COVID-19 Lockdown: With No Ration Card and Work, Nomadic Tribes in MP Helpless
Bhopal: The nomadic, semi-nomadic and gypsies--most of them listed among denotified tribes--appear to be one of the worst hit communities by the COVID-19 lockdown in the state. They cannot move from one place to another due to restrictions, their traditional sources of income have dried up and a very few of them have the documents to receive free ration from the state government.
Madhya Pradesh has 51 denotified, nomadic and semi-nomadic tribes, including Kanjars, Pardis, Sansis and Kuchbandhiyas, according to the Vimukt Ghummakkar Evam Ardhgummakkar Janjati Kalyan Vibhag, Madhya Pradesh which was separated from the Tribal Department in 2012. Even after seven years of its separation, the Department has no official data about the total population of these communities.
But according to a senior Department official, there are over 50 lakh denotified, nomadic and semi-nomadic tribals in the state, while the Vimukt Ghummakkar Evam Ardhgummakkar Janjati Prakost of the Bharatiya Janata Party as also the Congress have pegged the population at around 60 lakh, making for 8% of the state’s total population. The state has a sizable population of 7.5 crore, according to the 2011 census.
In Bhopal alone they are said to be around one lakh in number. According to Pallav Thadgar, a social activist who has been working among these communities for the last 15 years, though there is a provision for registering members of these communities under PDS, most of them do not have the requisite documents including their caste certificates.
"Some time back, a government team visited Pardi village in Hoshangabad district, but issued ration cards to barely 10% of the applicants," Pallav said.
Similarly, the Kanjars living in Dhekpur and Parawan villages in Berasia Tehsil of Bhopal have been left completely helpless, alleged Muskaan, an NGO working among the vulnerable people of the city. Brajesh Verma of Muskaan said that the landless community had no stable income even prior to the lockdown. Their men work as daily wage labourers and women and children beg on major traffic signals of the city.
"Carrying the stigma of a denotified tribe, they were forced to brew liquor and sell it to the passersby. But even this meagre income too has stopped in the lockdown," he said.
Niranjan Kanjar, a resident of Tarawali, said that of 75 families in the village, only one-third have BPL cards. Those without ration cards have not been able to access the 5 kg food grain (either wheat or rice) provision promised by the state.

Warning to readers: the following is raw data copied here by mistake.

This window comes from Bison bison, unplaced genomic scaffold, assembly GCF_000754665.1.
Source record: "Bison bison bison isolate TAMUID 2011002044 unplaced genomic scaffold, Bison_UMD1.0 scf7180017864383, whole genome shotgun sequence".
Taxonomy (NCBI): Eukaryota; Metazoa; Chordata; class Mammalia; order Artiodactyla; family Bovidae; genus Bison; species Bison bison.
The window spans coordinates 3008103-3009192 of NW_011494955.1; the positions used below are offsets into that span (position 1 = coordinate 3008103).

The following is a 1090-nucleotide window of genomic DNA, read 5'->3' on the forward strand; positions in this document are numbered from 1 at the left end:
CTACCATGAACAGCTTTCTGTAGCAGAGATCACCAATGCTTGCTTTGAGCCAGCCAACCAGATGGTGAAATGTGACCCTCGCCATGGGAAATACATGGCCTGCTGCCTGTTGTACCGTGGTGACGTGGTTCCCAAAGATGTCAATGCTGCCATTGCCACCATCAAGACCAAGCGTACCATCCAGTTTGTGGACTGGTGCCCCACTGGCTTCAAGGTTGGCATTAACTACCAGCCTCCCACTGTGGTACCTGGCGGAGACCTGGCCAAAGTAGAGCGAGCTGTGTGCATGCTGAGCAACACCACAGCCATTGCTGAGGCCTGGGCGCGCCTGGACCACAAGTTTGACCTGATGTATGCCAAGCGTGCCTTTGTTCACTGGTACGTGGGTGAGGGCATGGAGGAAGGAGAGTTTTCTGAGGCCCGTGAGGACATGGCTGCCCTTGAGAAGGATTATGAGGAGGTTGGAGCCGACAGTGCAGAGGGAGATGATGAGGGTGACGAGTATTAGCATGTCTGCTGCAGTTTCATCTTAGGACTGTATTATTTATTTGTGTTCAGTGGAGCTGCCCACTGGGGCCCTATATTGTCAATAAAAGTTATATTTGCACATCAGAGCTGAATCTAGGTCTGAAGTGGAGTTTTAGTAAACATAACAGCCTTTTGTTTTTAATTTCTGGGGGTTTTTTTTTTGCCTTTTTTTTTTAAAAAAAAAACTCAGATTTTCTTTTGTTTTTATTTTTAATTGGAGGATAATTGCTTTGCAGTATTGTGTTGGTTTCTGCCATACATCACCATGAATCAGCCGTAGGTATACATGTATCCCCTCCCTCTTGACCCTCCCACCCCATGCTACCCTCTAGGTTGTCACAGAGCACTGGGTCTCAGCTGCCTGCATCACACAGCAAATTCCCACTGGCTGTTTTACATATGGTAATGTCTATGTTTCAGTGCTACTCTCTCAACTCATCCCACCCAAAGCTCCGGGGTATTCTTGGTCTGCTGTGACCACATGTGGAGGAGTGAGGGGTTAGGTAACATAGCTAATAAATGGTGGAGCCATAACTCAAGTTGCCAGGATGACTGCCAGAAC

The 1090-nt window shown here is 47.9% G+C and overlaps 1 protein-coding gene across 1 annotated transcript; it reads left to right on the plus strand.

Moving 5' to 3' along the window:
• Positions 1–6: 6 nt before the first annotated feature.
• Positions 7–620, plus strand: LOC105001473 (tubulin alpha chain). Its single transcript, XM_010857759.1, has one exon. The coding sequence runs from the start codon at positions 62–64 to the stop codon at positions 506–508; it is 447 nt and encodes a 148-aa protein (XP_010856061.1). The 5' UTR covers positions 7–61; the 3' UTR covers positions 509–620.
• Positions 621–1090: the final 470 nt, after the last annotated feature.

Two weeks after the lockdown, Chief Minister Shivraj Singh Chouhan had announced free ration to the 32 lakh people who have no ration cards or documents. The government is offering 5 kg of rice/wheat to each family once in a week.
Jugiya Bai said that she does not have a ration card. "I went to the government PDS shop twice, but they told me that the computer was down and asked me to come later. The government has asked us to stay at home, but can a child's hunger wait for even a day? Elders can stay hungry, but the children need food every day," she said.
Ahilya Kanjar, 21, said that her 25-year-old husband, suffering from a spinal issue, is confined to bed. They have three children. She used to sell locally brewed liquor to provide for her husband's medicines and also household expenses. But even this limited income has stopped. She has taken Rs 20,000 as a loan for her husband's treatment by mortgaging her father's land. If she doesn't repay the loan within three months, she would lose the land. She has no one to look up to.
Promises and assurances from the state are aplenty, yet the ground reality shows the hollowness of these promises. "The situation amongst the daily wage earners, migrant families and the marginalised communities show that the lockdown has been an unorganised and unplanned step. It is pushing vulnerable people over the brink", said Brajesh.
Social activist Shivani said that her organisation has been trying to get ration cards made for the members of these communities for two years but to no avail.
According to the Renka Committee 2008 report, formed by the Union Government in 2008, to look into the condition of these tribes in the country, there are more than 11 crore people across the country who belong to the denotified, nomadic and semi-nomadic tribes, as per the 2001 Census, The number could be higher now.
Since the community members hardly stay at a particular place, they barely have any official proof of residence, birth, education, caste, and land. They largely work as daily wage labourers, shepherds, in farms, and are skilled in traditional artworks, says the report.
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